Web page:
By HENRY MORABANG
ASK not what your country can do for you, but what you can do for your country, is a famous quote by former US president John F Kennedy and is much used around the world to inspire people to do something for themselves.
A Papua New Guinean living in Texas in the US has taken this quote to heart. Thirty two year old James Kisa Nokolu, or Kisa as he likes to be called, has set up a not for profit organization there called, Niugini Foundation. It supplies education and health material to remote parts of PNG. Kisa is a passionate driven person, and has always have heart for his people.
“I do not want to be another PNG indigenous waiting for a foreign organization or volunteers to come solve all our problems. We indigenous PNG need to take responsibility and ownership of our own problems and come up with solutions.
“…we, Papua New Guinean must take a lead and we can be support or partner with foreign organization and volunteers not the other way around,” he said.
“I truly feel compassionate for my rural people back home in PNG. I don’t want to live a complacent and comfortable life in US. I want to contribute, in whatever little way I can, to make a difference in people’s lives back home in PNG. I think my purpose in life is to be a bond-servant to my Country PNG.
So passionate is he about serving others, that he plans to make this his lifetime work for as long as he lives.
Kisa is of Southern Highlands and Western Highlands origin. He grew up around Stanbom Market inTarangau. After attending primary school at Tarangau, he later went to Mendi High School.
His overseas break came in 2007 when he went to Tyler,Texas through a program with the University of the Nation (YWAM) .
“After a year of training I was asked to be on the staff with the YWAM campus in Tyler, Texas and Dallas.”
“In Dallas I worked with inner city kids and helped with mentoring and tutoring them. While in Dallas I also enrolled at Tarrant County College to study business.
Niugini Foundation consists of indigenous people who are passionate about working to provide some answers to Papua New Guinea’s social problems, health issues and overall education.”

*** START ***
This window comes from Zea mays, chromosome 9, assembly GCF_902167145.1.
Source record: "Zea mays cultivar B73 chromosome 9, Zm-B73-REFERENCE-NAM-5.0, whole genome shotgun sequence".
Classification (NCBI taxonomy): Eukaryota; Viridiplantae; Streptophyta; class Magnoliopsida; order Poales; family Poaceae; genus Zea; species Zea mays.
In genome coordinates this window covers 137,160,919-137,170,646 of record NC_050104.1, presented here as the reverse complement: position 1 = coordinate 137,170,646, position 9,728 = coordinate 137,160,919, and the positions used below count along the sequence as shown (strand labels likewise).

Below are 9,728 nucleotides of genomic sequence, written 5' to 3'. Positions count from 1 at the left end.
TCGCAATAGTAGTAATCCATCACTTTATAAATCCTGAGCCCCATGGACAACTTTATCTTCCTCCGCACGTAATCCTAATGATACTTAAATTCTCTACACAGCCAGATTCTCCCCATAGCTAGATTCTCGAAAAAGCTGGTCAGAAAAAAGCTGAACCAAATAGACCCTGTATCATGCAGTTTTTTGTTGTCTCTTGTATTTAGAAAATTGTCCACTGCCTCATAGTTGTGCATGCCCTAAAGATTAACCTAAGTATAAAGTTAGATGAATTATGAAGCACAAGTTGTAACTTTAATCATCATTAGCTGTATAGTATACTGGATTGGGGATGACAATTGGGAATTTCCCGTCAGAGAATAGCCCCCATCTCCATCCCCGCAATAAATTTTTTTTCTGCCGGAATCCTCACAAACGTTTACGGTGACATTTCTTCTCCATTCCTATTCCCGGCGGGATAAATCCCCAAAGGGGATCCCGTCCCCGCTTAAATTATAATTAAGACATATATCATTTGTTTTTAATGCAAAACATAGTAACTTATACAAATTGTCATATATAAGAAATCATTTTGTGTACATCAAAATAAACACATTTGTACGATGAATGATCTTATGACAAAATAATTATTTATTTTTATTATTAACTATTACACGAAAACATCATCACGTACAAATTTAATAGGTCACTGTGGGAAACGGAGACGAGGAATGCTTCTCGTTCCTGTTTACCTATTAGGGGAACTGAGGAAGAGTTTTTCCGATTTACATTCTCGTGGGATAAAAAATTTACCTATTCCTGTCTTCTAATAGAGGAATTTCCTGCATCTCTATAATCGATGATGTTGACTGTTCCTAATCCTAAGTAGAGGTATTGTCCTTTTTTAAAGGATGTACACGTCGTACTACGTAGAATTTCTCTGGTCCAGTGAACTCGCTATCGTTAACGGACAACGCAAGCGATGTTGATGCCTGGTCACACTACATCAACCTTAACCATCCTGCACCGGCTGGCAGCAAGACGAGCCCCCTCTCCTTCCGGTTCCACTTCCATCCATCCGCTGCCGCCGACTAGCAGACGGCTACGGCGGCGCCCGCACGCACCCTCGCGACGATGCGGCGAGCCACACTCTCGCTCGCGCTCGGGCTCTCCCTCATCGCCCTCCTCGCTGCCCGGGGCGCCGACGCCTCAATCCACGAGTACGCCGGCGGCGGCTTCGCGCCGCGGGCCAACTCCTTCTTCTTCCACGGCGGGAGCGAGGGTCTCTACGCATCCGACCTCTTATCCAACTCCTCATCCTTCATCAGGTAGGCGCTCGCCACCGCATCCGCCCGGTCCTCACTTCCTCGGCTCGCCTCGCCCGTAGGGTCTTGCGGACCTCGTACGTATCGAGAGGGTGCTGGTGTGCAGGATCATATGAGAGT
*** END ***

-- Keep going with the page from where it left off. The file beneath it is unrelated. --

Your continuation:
The organisation recently delivered two containers of library books to community schools in remote Sembirigi, in Erave in the Southern Highlands. This was done through a partnership with Mineral Resources Development Company (MRDC).
Kisa said the books were shipped from the US to Port Moresby and were sorted out before being repacked into two containers and delivered to schools.
Kisa said the first delivery was to Semberigi – Gobe Argi High school, Don Mosely and Wemi Primary school. A container with close to 200 boxes of books were in that shipment.
Another container, with the same number of of stock, was finally delivered to Erave after after being delayed in Ialibu following election-related issues.
MRDC public relations officer, Iona Reto, who had the opportunity to deliver the books on behalf of the company said the teachers were very happy as their library didn’t have many books. Also, what they had was quite outdated.
Reta said the teachers and students from Gobe Agri High school, Don Mosley and Wemi Primary schools of Semberigi asked her to extend their thank you and gratitude to Niugini Foundation.
“You are a true son of PNG. God bless your heart. We look forward to a continued partnership in reaching out to our rural people,” Reta said.
Niugini Foundation also offers similar assistance for health in the country.
“We work in partnership with the government, private organizations, corporations, and individuals, to support and implement projects that we believe will produce lasting results,” Kisa said.
“We believe that an individual cannot win a game unless they work together as a team.”
“We want to become an agent of change in the three major sectors of sectors, health, education and technology in Papua New Guinea.”
Kisa said hospitals and health centers in PNG do not need an assigned team to travel to US to seek their assistance. That the cost of travel can be saved by using an online inventory and Niugini Foundation can respond accordingly.
He thanked MRDC managing director Augustine Mano and the Board for the partnership in delivering the education materials to schools.
“I’m currently working on my book (on Self –Development) and will be out at the end of the year.”
He hopes the book will inspire the young generation of Papua New Guineans to think big, and at the same time, have a sense of purpose in life.
One would think that, there is already a lot on his plate. But not for Kisa.
He is already training to become a private helicopter pilot.
“It’s for fun and a personal goal for mine. I hope to get my license by 2018.”
And it doesn’t end there. He also plans to attend Harvard Business School to study, Strategic Perspectives in Nonprofit Management, in July next year. Who knows what he will do next. Watch this space!
By HENRY MORABANG